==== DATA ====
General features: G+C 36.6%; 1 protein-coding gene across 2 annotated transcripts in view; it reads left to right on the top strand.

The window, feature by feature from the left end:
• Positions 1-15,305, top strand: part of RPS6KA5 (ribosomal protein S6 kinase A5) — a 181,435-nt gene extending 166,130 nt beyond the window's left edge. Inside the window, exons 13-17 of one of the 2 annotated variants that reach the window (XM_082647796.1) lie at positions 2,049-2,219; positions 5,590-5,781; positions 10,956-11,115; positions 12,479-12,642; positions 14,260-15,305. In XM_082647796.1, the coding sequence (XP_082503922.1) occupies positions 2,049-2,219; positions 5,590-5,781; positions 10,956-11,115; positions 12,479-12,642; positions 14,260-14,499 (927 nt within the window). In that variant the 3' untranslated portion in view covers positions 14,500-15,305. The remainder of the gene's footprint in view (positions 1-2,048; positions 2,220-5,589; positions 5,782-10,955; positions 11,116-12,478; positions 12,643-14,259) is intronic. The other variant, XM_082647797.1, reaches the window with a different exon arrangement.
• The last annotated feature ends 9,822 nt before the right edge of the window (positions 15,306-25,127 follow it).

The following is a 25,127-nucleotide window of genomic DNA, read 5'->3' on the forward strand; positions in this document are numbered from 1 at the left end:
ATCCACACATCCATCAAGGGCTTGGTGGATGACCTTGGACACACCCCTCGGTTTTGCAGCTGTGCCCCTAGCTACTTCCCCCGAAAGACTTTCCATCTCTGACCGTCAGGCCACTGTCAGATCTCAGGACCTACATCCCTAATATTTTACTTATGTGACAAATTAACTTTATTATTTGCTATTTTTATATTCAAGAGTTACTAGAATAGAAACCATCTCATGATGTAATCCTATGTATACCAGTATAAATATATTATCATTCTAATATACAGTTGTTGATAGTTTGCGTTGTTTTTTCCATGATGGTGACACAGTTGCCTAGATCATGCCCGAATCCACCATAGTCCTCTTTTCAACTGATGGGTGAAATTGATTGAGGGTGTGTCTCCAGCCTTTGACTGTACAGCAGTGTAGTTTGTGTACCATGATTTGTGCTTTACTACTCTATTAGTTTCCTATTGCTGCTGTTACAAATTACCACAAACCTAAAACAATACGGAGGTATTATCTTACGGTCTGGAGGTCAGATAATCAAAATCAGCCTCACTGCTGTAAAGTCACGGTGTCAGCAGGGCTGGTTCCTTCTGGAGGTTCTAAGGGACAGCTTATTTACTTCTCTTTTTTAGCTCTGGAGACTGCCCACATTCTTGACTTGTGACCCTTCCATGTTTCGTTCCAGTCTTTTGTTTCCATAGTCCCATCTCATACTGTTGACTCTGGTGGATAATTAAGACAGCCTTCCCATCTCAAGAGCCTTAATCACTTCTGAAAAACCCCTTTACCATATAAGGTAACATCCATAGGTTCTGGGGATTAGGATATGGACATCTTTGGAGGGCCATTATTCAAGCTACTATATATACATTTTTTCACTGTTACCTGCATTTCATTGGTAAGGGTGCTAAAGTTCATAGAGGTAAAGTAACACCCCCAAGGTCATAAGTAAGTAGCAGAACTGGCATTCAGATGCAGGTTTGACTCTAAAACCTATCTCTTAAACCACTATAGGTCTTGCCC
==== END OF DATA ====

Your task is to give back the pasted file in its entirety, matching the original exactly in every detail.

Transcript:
General features: G+C 36.6%; 1 protein-coding gene across 2 annotated transcripts in view; it reads left to right on the top strand.

The window, feature by feature from the left end:
• Positions 1-15,305, top strand: part of RPS6KA5 (ribosomal protein S6 kinase A5) — a 181,435-nt gene extending 166,130 nt beyond the window's left edge. Inside the window, exons 13-17 of one of the 2 annotated variants that reach the window (XM_082647796.1) lie at positions 2,049-2,219; positions 5,590-5,781; positions 10,956-11,115; positions 12,479-12,642; positions 14,260-15,305. In XM_082647796.1, the coding sequence (XP_082503922.1) occupies positions 2,049-2,219; positions 5,590-5,781; positions 10,956-11,115; positions 12,479-12,642; positions 14,260-14,499 (927 nt within the window). In that variant the 3' untranslated portion in view covers positions 14,500-15,305. The remainder of the gene's footprint in view (positions 1-2,048; positions 2,220-5,589; positions 5,782-10,955; positions 11,116-12,478; positions 12,643-14,259) is intronic. The other variant, XM_082647797.1, reaches the window with a different exon arrangement.
• The last annotated feature ends 9,822 nt before the right edge of the window (positions 15,306-25,127 follow it).

The following is a 25,127-nucleotide window of genomic DNA, read 5'->3' on the forward strand; positions in this document are numbered from 1 at the left end:
ATCCACACATCCATCAAGGGCTTGGTGGATGACCTTGGACACACCCCTCGGTTTTGCAGCTGTGCCCCTAGCTACTTCCCCCGAAAGACTTTCCATCTCTGACCGTCAGGCCACTGTCAGATCTCAGGACCTACATCCCTAATATTTTACTTATGTGACAAATTAACTTTATTATTTGCTATTTTTATATTCAAGAGTTACTAGAATAGAAACCATCTCATGATGTAATCCTATGTATACCAGTATAAATATATTATCATTCTAATATACAGTTGTTGATAGTTTGCGTTGTTTTTTCCATGATGGTGACACAGTTGCCTAGATCATGCCCGAATCCACCATAGTCCTCTTTTCAACTGATGGGTGAAATTGATTGAGGGTGTGTCTCCAGCCTTTGACTGTACAGCAGTGTAGTTTGTGTACCATGATTTGTGCTTTACTACTCTATTAGTTTCCTATTGCTGCTGTTACAAATTACCACAAACCTAAAACAATACGGAGGTATTATCTTACGGTCTGGAGGTCAGATAATCAAAATCAGCCTCACTGCTGTAAAGTCACGGTGTCAGCAGGGCTGGTTCCTTCTGGAGGTTCTAAGGGACAGCTTATTTACTTCTCTTTTTTAGCTCTGGAGACTGCCCACATTCTTGACTTGTGACCCTTCCATGTTTCGTTCCAGTCTTTTGTTTCCATAGTCCCATCTCATACTGTTGACTCTGGTGGATAATTAAGACAGCCTTCCCATCTCAAGAGCCTTAATCACTTCTGAAAAACCCCTTTACCATATAAGGTAACATCCATAGGTTCTGGGGATTAGGATATGGACATCTTTGGAGGGCCATTATTCAAGCTACTATATATACATTTTTTCACTGTTACCTGCATTTCATTGGTAAGGGTGCTAAAGTTCATAGAGGTAAAGTAACACCCCCAAGGTCATAAGTAAGTAGCAGAACTGGCATTCAGATGCAGGTTTGACTCTAAAACCTATCTCTTAAACCACTATAGGTCTTGCCC